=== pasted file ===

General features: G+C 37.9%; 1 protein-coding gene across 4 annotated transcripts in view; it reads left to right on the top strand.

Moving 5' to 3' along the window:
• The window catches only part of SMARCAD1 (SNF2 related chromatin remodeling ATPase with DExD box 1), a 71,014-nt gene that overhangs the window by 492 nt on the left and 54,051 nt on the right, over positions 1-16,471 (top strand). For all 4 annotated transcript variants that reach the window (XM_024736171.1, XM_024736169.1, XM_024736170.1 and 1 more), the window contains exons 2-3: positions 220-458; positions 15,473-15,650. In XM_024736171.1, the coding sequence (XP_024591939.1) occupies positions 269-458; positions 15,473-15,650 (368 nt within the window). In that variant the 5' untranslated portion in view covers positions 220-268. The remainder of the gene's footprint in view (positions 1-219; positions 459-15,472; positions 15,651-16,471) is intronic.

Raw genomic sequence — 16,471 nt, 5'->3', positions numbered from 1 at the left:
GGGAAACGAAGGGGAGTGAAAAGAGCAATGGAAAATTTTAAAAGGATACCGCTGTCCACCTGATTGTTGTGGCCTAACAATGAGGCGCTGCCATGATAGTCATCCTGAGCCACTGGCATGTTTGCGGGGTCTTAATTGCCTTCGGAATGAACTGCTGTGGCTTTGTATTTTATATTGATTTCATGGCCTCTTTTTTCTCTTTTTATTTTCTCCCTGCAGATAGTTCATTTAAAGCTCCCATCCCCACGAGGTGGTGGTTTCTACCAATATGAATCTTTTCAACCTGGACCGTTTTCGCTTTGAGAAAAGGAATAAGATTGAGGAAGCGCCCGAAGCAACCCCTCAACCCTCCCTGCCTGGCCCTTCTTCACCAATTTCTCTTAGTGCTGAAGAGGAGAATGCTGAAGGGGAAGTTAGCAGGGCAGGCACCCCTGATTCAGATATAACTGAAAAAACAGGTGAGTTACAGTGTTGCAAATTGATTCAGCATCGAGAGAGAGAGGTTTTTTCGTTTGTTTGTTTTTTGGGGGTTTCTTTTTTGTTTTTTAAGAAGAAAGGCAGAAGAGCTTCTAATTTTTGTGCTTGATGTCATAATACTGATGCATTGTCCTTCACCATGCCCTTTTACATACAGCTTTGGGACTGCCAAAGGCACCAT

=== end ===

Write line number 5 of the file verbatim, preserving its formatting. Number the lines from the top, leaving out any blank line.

GGGAAACGAAGGGGAGTGAAAAGAGCAATGGAAAATTTTAAAAGGATACCGCTGTCCACCTGATTGTTGTGGCCTAACAATGAGGCGCTGCCATGATAGTCATCCTGAGCCACTGGCATGTTTGCGGGGTCTTAATTGCCTTCGGAATGAACTGCTGTGGCTTTGTATTTTATATTGATTTCATGGCCTCTTTTTTCTCTTTTTATTTTCTCCCTGCAGATAGTTCATTTAAAGCTCCCATCCCCACGAGGTGGTGGTTTCTACCAATATGAATCTTTTCAACCTGGACCGTTTTCGCTTTGAGAAAAGGAATAAGATTGAGGAAGCGCCCGAAGCAACCCCTCAACCCTCCCTGCCTGGCCCTTCTTCACCAATTTCTCTTAGTGCTGAAGAGGAGAATGCTGAAGGGGAAGTTAGCAGGGCAGGCACCCCTGATTCAGATATAACTGAAAAAACAGGTGAGTTACAGTGTTGCAAATTGATTCAGCATCGAGAGAGAGAGGTTTTTTCGTTTGTTTGTTTTTTGGGGGTTTCTTTTTTGTTTTTTAAGAAGAAAGGCAGAAGAGCTTCTAATTTTTGTGCTTGATGTCATAATACTGATGCATTGTCCTTCACCATGCCCTTTTACATACAGCTTTGGGACTGCCAAAGGCACCAT